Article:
There’s only so much you can change in a film after it has been shot, but apparently the Chinese way is to disregard the above and go ahead and change anyway. I’ve been working for about two years now with Max and I know he is very, very persistent with the story of his for Iron Sky: The Ark. My mission, when I started to work on the film, was to make it as fun and enjoyable adventure as possible; for Max, the film’s core message goes deeper, and he is relentless in pursuing the clarity of it.
Now, as a director I’m torn between good movie and clear story. Sometimes, these two don’t walk hand in hand; sometimes you have to sacrifice one in order to get the other one working. If you go back and think about a bunch of movies you love, it’s easy to spot logic holes in them; but when the characters work and the story flows, logical mistakes are forgiven. Yeah, the Eagles could have taken the Hobbits straight to Mount Doom and the film could’ve been over before it started. Indeed, Prometheus is one big logic hole itself, but I absolutely love the film. And so on, and so on…
So right now, we are still trying to find the ideal balance between logic and flow. I’m more inclined to go with the flow, Max is hunting for the logic, and we are trying to solve those issues through edit, ADR, VFX and other methods still available at our disposal after the shoot is done.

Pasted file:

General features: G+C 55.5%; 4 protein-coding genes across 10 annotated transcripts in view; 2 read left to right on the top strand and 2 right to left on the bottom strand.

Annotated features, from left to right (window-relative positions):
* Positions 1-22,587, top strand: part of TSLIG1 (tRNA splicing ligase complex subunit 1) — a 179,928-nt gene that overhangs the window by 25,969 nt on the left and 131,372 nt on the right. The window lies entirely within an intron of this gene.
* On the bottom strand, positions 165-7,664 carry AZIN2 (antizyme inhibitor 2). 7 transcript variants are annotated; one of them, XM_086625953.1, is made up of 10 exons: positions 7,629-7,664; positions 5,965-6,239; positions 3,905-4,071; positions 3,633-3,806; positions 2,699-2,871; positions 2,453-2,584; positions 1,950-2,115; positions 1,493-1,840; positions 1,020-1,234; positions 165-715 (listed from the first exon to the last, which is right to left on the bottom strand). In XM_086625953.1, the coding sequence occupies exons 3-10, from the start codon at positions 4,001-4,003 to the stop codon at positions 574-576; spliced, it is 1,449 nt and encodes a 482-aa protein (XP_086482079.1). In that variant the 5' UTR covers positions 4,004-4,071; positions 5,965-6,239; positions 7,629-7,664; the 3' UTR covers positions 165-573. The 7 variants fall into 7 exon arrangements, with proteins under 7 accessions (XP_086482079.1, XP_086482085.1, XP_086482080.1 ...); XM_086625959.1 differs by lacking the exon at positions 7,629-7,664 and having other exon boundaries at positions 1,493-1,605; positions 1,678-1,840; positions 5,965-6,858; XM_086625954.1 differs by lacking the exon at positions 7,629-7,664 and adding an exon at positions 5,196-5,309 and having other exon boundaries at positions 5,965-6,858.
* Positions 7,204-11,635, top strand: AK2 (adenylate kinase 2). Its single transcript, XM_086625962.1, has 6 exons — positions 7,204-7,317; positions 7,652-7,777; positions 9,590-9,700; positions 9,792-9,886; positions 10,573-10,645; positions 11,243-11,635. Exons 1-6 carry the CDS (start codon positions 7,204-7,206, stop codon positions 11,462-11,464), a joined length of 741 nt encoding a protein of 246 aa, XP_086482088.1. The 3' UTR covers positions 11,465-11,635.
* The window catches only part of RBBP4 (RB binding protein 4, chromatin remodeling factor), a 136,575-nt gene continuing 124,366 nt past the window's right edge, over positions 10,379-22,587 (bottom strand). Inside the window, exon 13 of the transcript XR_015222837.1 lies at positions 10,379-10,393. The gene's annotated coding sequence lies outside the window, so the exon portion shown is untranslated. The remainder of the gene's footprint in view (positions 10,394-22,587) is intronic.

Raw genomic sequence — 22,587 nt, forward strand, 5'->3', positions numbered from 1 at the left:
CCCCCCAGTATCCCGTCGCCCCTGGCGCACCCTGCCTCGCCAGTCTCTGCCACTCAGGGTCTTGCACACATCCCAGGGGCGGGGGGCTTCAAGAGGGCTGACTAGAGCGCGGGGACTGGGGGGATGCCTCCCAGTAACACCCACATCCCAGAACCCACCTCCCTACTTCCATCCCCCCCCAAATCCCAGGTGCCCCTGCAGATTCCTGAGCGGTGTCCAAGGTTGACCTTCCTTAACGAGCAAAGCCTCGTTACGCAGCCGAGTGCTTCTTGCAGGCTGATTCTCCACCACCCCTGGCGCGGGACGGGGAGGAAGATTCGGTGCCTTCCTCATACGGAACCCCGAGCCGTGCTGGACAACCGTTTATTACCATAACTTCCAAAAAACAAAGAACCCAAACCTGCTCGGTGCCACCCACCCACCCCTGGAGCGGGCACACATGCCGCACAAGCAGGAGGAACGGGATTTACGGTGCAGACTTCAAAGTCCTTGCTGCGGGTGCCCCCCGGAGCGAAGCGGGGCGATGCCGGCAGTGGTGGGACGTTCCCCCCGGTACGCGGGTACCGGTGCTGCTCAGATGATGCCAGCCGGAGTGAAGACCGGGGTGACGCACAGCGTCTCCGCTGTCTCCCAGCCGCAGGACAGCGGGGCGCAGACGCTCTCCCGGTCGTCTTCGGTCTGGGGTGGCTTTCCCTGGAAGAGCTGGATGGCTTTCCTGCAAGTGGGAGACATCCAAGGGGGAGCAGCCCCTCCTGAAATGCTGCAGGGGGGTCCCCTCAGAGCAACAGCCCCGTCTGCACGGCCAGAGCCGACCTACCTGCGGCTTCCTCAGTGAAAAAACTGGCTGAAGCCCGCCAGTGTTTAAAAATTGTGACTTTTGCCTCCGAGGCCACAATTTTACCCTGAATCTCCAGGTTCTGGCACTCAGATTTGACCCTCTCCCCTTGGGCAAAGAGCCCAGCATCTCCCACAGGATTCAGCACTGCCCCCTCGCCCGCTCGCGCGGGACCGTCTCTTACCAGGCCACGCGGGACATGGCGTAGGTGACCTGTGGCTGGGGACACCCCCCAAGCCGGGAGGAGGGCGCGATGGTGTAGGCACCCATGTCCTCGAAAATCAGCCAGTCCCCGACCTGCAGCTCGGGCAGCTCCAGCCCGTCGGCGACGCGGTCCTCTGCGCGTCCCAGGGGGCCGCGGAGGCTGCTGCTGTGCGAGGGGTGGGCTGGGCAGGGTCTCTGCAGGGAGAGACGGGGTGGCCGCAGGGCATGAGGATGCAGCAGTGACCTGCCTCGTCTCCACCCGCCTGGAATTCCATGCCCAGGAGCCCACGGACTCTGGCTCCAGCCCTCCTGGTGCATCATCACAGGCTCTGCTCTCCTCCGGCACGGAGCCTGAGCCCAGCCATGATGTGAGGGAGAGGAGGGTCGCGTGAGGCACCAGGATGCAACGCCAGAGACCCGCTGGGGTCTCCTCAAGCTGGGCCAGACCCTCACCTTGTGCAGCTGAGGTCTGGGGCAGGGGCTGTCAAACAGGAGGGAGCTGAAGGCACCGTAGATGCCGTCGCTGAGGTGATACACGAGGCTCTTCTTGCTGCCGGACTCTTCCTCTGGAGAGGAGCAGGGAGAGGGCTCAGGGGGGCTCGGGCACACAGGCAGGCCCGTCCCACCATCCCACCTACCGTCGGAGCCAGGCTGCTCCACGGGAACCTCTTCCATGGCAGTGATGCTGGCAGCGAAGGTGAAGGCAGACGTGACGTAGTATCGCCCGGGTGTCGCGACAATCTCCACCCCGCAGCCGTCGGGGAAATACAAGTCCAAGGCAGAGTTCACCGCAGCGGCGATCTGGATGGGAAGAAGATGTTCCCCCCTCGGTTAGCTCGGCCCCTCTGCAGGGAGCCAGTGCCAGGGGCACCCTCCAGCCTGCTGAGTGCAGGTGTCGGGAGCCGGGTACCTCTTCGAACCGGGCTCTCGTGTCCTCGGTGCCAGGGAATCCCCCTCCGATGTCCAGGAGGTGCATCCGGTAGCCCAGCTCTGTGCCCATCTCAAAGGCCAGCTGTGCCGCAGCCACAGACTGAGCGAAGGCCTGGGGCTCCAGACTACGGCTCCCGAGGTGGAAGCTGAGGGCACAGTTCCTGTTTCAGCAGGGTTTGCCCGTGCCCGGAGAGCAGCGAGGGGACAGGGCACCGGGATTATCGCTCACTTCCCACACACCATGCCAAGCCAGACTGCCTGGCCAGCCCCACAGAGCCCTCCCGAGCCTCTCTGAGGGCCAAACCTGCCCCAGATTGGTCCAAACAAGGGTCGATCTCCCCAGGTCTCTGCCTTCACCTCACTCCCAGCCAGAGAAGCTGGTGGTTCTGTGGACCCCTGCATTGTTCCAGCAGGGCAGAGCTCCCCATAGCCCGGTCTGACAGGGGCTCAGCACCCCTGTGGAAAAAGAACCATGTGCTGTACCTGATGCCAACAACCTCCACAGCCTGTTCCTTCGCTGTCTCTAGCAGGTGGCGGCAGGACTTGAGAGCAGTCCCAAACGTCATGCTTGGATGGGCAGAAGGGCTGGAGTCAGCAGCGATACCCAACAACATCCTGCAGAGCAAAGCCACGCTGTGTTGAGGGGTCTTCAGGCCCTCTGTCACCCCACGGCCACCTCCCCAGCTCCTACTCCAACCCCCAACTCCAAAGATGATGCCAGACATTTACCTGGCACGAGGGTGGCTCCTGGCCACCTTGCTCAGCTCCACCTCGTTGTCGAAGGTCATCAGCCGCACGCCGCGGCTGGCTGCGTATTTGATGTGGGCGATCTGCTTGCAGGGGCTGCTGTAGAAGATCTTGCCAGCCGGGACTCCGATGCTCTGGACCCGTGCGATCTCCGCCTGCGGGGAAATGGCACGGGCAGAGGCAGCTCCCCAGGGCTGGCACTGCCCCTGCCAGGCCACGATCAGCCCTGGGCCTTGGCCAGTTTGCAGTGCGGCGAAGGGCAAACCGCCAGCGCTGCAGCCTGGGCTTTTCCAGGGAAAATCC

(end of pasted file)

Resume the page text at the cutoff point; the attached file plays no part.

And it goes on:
I do feel a bit bad for our VFX supervisor; it feels there’s a lot of work to be done, and today we sat down together and I described in detail the final key sequence of the movie to him. He says “yeah, no problem”, but I sense a worry in his eyes; the good thing is, he is a true artist himself, so he wants to go where it’s most aesthetic, and this will be important for the final sequence. I don’t want it to be photorealistic, but like a beautiful art film sequence instead. Trick is to try to find the balance between story, logic and aesthetics there, too. It can’t be just a splash of colors and shapes, but it needs to tell a story, too. Some say Kubrick’s 2001’s ending is exactly that – just colors, shapes and sounds for God knows how long, but I think it tells a sound story, yet in a beautiful and artistically challenging way. Same goes with the opening of The Tree Of Life, another beautiful segment in film history, but unfortunately often told to be too long, too abstract and too conceptual.
It’s a shame film as a form of art has been reduced to absolute realism; anything more experimental is considered bad and unfilmlike. Anyway, that’s another balance I’m trying to find there in the ending sequence… You’ll hopefully see one day what I mean.
I finished the day off by having a dinner with a friend from the production crew, eating Xinjiang food. The Xinjiang area, which is located in the Western China, is known for its’ Middle-Eastern -influenced dishes, and the fact that the southern part of the province is not a very friendly place for a regular Han Chinese to visit, due to some unrest in the area.
This unrest, though, presented on part in our great dinner at Baron Rozi Restaurant in Beijing, where we had some wonderful breads, meat skewers, some great spicy chicken and yoghurt.